Small and Smart Wins
Fierce competition and rivalry between organizations often foster a take-no-prisoners, high pressured work environment to drive financial success. However, extensive research on organizational behavior suggests the complete opposite. It reveals that having a tough, cutthroat work culture may be a successful short term strategy for for boosting workforce productivity but these short term improvements soon evaporate and then a negative impact on productivity is experienced.
According to the American Psychological Association, high pressured firms incur 50% greater costs in terms of healthcare expenditure than other firms. What is even more concerning is that almost 60–80% of workplace accidents happen due to stress, fatigue and tension. It is no secret that workplace stress leads to cardiovascular diseases and metabolic syndromes.
What HR professionals and members of top management should understand is that every employee is not an urgency addict. Meeting tight deadlines may increase the engagement rate for some employees, but it’s not normal and definitely not a great strategy to boost productivity of the work staff over a period of time especially over an extended period of time. Read more about this in the Harvard Business Review article: https://hbr.org/2015/12/proof-that-positive-work-cultures-are-more-productive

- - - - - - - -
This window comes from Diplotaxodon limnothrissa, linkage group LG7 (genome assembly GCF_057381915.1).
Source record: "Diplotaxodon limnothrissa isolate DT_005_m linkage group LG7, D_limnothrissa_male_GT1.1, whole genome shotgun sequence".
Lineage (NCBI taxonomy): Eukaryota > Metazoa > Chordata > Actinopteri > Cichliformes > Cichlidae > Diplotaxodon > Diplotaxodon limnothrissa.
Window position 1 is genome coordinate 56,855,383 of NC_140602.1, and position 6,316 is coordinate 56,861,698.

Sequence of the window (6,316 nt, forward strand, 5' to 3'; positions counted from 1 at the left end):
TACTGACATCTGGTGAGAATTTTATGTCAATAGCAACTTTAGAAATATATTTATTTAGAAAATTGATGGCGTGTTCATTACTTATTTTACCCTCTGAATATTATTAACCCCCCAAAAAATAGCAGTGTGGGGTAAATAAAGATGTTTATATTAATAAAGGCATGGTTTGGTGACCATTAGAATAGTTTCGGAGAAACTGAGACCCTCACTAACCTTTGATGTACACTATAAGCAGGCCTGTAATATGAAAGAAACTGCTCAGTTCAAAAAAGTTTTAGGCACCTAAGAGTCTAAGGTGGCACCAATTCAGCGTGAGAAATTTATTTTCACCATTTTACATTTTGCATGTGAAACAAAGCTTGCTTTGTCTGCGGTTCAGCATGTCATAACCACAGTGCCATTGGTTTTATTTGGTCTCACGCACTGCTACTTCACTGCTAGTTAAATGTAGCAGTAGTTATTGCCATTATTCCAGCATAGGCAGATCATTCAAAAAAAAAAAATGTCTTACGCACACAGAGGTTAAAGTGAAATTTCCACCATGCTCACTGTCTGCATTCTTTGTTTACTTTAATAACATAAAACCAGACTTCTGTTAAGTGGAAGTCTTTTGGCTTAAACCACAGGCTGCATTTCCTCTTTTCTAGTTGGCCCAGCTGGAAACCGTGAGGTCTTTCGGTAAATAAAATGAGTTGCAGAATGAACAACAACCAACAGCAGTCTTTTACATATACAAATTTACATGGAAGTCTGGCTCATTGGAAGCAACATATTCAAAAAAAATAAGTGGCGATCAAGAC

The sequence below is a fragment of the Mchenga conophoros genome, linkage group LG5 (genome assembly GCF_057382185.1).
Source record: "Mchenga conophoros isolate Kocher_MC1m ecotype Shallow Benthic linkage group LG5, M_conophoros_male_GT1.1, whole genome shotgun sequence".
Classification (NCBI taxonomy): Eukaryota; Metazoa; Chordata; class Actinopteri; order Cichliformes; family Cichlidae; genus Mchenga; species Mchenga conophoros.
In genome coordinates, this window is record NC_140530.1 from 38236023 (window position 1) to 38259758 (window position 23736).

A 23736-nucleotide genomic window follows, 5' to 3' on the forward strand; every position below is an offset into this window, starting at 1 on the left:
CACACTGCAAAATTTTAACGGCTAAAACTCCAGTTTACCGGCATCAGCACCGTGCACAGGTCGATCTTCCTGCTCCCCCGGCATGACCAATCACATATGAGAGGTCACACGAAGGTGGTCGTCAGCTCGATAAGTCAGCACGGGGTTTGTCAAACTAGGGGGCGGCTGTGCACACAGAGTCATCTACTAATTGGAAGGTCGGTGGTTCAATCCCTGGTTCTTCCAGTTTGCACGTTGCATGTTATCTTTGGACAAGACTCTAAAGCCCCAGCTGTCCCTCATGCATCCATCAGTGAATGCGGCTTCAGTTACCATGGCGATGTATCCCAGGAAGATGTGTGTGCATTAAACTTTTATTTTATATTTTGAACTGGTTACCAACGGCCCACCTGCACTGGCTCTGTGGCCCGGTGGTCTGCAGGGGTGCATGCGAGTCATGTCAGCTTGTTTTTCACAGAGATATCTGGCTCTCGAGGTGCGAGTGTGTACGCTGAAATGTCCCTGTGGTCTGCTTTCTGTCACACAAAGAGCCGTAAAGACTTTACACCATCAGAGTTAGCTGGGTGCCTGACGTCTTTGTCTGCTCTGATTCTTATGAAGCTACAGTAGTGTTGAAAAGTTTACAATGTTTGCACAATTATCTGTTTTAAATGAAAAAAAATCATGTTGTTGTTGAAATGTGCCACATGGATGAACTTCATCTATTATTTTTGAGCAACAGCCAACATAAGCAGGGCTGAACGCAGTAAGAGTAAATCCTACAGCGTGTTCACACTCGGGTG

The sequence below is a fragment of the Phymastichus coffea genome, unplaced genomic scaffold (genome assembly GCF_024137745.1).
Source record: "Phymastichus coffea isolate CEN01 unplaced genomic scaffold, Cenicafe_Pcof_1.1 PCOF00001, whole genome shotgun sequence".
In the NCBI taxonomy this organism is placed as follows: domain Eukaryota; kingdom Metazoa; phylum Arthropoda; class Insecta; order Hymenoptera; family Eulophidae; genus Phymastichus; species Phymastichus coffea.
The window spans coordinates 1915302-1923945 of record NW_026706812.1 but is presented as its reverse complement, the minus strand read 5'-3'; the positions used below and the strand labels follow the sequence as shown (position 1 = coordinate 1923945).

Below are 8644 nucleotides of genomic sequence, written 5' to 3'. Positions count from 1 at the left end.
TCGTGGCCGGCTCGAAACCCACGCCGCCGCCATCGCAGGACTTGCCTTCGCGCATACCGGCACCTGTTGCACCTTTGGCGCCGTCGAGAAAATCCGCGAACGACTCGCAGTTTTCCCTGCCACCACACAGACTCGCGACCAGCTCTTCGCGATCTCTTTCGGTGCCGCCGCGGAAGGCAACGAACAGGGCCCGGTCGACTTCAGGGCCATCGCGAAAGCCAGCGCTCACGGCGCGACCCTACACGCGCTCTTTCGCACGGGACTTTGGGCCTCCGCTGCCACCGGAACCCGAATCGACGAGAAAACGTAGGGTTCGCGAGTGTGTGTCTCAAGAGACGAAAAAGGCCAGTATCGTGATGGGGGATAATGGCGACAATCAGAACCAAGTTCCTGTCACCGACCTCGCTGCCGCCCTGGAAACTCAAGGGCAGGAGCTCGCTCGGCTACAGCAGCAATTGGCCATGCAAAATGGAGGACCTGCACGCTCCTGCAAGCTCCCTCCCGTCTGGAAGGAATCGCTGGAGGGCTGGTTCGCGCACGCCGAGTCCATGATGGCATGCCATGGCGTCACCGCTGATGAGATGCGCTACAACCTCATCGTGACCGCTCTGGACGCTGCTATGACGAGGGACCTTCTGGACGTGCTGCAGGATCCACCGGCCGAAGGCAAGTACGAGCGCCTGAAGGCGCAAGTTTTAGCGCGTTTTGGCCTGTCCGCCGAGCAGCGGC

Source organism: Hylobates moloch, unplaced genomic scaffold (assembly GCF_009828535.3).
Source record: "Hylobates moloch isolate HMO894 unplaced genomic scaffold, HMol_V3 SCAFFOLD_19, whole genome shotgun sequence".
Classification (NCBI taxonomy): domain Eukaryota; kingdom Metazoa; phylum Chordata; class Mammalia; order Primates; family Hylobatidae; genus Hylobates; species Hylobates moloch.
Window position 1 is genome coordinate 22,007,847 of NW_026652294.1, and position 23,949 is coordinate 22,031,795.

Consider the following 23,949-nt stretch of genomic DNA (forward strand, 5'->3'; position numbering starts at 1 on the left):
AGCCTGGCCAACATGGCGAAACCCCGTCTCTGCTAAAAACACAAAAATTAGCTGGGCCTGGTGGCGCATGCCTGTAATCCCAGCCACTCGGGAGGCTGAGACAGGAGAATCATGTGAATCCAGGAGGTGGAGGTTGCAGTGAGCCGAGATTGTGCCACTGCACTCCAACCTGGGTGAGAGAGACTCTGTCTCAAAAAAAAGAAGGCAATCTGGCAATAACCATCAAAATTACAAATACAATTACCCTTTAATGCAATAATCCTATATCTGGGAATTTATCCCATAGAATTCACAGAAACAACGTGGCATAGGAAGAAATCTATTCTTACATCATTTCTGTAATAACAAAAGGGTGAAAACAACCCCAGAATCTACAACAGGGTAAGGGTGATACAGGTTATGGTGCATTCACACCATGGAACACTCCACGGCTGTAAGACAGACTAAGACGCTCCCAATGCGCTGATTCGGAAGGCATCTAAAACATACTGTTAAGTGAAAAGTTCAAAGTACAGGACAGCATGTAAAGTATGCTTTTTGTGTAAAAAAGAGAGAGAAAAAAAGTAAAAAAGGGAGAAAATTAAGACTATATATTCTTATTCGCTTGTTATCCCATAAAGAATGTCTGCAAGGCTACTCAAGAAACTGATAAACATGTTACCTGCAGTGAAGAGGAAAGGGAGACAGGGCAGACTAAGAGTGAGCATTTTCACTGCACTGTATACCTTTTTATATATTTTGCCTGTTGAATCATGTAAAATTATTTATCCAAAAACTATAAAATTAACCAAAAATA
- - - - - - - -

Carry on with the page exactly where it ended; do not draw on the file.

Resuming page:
Another implicit cost a firm incurs due to stressful work atmosphere is lack of loyalty. A study conducted by Centre for American Progress states that these firms have excessively high turnover rate, often exceeding 50% or more. Employees reject promotions or resign to go back on the job market, thus leaving the company with additional costs and responsibilities to hire and train new candidates.
Creating the Shift
Building a positive work culture is not rocket science. It’s the small things that actually matter and you can start by taking baby steps towards fostering a culture that keeps your employees happy and content.
1) Start by Defining your Legacy
President of Human Resource Solutions and author of ‘Suddenly in Charge: Managing Up, Managing Down…